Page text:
& Benefits Campaign
- Sept 1999
Government Shows Vision on LETS
relevant Government Ministers and Tony Blair himself are all
now on record as endorsing the benefits of LETS as grassroots
to Angela Eagle MP, the new Social Security Minister, "broad
enthusiasm" now exists throughout the government for amending
the benefits regulations so that LETS units earned will not
impact on benefits.
changes are now favoured without pilot schemes, which take
time and can be unrepresentative.
THE LETS RECEPTION AT THE HOUSE OF COMMONS
PRESS: At little more than a week's
notice of the Westminster Reception for the LETS
and Benefits Campaign, the 90-plus full house
turnout (and as many again supporters keen to
attend after all the available space had been
filled to overflowing) testified to the strong
support there is among LETS groups and others
for changing the benefits regulations.
UK are working up the details of the proposed new rules with
the DSS officials concerned.
the combined new policy recommendations have the final go-ahead
from Government and come into effect, the DSS are following
up LETSLINK UK's request for a "hands-off LETS" memo to be
sent to local benefits agencies.
Government is also asking LETSLINK UK to recommend ways in
which LETS schemes can be further encouraged without the risk
of dominating or supplanting the 'bottom-up' approach.
encouraging recognition of the issues came from the Employment
Minister, Andrew Smith MP. He told Liz Shephard of LETSLINK
UK: "We are most keen to learn direct from communities and
the grassroots themselves, not from academics. Piecemeal schemes
and leadership from outside, clearly do not work."
Blair's Social Exclusion Unit had already put LETS at the
top of the agenda in its major report on community economic
renewal, Bringing Britain Together.
UK has been invited to contribute "imaginative but practical"
recommendations for encouraging LETS by July, to go into the
overall Report from the Unit which will be published in December.
Employment Minister and DSS also showed they saw LETS as a
means to empowerment and would not judge it on the number
of people it helped into paid jobs. Confidence building and
skills developed on LETS are to be regarded in themselves
new all-party group of MPs to support LETS has now been formed
by Linda Gilroy MP, the initiator and champion of the LETS
cause in Parliament, with the backing of the Cooperative Party.
Linda's latest move with the group has been to table an Early
Day Motion (EDM), 'LETS and Social Inclusion', which MPs can
sign up to from now to July.
is also applying for a 90-minute Adjournment Debate on LETS
in the House of Commons, again drawing on LETSLINK UK as the
principle source of knowledge.
The Adjournment Debate could
be held at any time between now and July (2000), when a major
presentation on LETS will also be held in the House. When
the dates are fixed more information on all these events will
be available from LETSLINK.
Interview with Liz Shephard on the issues for LETS Groups
Historically, the level of trust between grassroots movements
like LETS and and Governments has not been high. LETS members
may have traditionally perceived government as a threat, both
to their benefits and to the planet, while Government may
have been suspicious of LETS on tax and benefits issues. How
is it possible to overcome this lack of trust?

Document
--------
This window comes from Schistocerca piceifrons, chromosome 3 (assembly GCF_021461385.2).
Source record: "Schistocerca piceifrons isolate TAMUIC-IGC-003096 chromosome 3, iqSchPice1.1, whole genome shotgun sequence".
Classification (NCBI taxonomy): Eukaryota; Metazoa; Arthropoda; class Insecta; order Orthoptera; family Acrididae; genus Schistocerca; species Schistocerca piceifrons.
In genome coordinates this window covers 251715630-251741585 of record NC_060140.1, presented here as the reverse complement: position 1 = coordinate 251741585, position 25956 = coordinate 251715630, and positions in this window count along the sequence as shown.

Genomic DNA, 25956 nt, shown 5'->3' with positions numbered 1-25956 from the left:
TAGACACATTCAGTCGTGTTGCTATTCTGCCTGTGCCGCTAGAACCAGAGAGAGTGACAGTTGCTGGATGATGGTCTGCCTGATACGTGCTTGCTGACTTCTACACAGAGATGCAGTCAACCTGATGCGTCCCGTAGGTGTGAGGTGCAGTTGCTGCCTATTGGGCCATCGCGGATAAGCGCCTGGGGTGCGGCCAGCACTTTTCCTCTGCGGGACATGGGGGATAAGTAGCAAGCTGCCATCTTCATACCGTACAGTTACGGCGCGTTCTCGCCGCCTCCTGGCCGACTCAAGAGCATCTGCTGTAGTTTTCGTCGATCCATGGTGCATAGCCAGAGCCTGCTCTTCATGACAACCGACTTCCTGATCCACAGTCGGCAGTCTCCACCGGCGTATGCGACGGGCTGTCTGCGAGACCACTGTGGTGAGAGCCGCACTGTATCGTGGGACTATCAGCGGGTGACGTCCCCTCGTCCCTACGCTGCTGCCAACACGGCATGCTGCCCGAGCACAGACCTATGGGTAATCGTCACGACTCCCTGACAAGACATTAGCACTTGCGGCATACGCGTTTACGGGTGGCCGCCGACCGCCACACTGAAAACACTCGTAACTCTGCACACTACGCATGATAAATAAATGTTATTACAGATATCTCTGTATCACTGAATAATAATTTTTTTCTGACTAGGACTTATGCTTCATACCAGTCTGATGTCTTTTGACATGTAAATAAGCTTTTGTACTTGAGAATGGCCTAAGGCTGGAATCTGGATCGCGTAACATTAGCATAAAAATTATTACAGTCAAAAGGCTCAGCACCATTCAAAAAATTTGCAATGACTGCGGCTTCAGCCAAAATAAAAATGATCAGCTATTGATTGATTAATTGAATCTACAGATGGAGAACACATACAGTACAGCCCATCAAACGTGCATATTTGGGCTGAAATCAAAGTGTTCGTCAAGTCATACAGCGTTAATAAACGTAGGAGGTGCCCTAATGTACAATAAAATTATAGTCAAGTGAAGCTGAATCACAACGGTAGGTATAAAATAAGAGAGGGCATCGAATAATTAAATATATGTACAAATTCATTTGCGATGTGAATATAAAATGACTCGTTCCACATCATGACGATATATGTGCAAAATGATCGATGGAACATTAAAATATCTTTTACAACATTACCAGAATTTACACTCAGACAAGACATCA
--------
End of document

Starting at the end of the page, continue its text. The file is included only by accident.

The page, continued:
As far as most LETS groups are concerned, that hasn't
been true. For example, surveys showed an overwhelming majority
of LETS in favour of working with local government. People
know LETS cannot grow further without a change in the benefits
regulations. LETS has been growing up, coming in from the
margins and taking responsibility in the community.
the government viewpoint, LETS is seen as offering the potential
to help people and communities out of economic or social isolation
and community breakdown. LETS was welcomed first by local
and then national anti-poverty and community development organisations,
and by allied workers in local government. National government
now wants to support LETS, but clearly without imposing on
it; indeed the civil servants themselves raised the question
of exactly what kind of government support could help LETS
without undermining it. The reason for this enlightened view
is that many of the most influential people now in government
came from the voluntary and community sectors, and were very
much rooted in these issues.
From what you say, it seems that Government would like to
see LETS playing a much wider socio-economic role than it
does now. Are LETS groups, really ready and willing to take
on a more serious role?
LETS are not expected to take on more than they can
or would wish to; in any case, each group is different. Rather
I think people need to grasp this as genuine encouragement
to get out there and create whatever it is they always wanted
in LETS. I hope they will see this as an opportunity to ditch
traditional fears and branch out.
groups have already demonstrated their own social spirit and
desire to improve life through all kinds of community self-help
projects in LETS, tackling issues such as health, parenting,
education, disability, and many others. Others simply want
LETS for new kinds of friendship, support and fun, or to act
like extended families. It is important that this diversity
is kept, and the flexibility people value. But if there is
value in LETS, more people should have access to it. So I
see a range of different initiatives, some coming from existing
LETS groups, others from local agencies who want to start
situations of pressing economic or social need, the local
knowledge and hands-on experience of LETS could be invaluable
in helping local communities. Under such circumstances the
printing of local notes would make it easier to scale up quickly,
helping in the task of bringing more local businesses and
voluntary organisations into the trading network.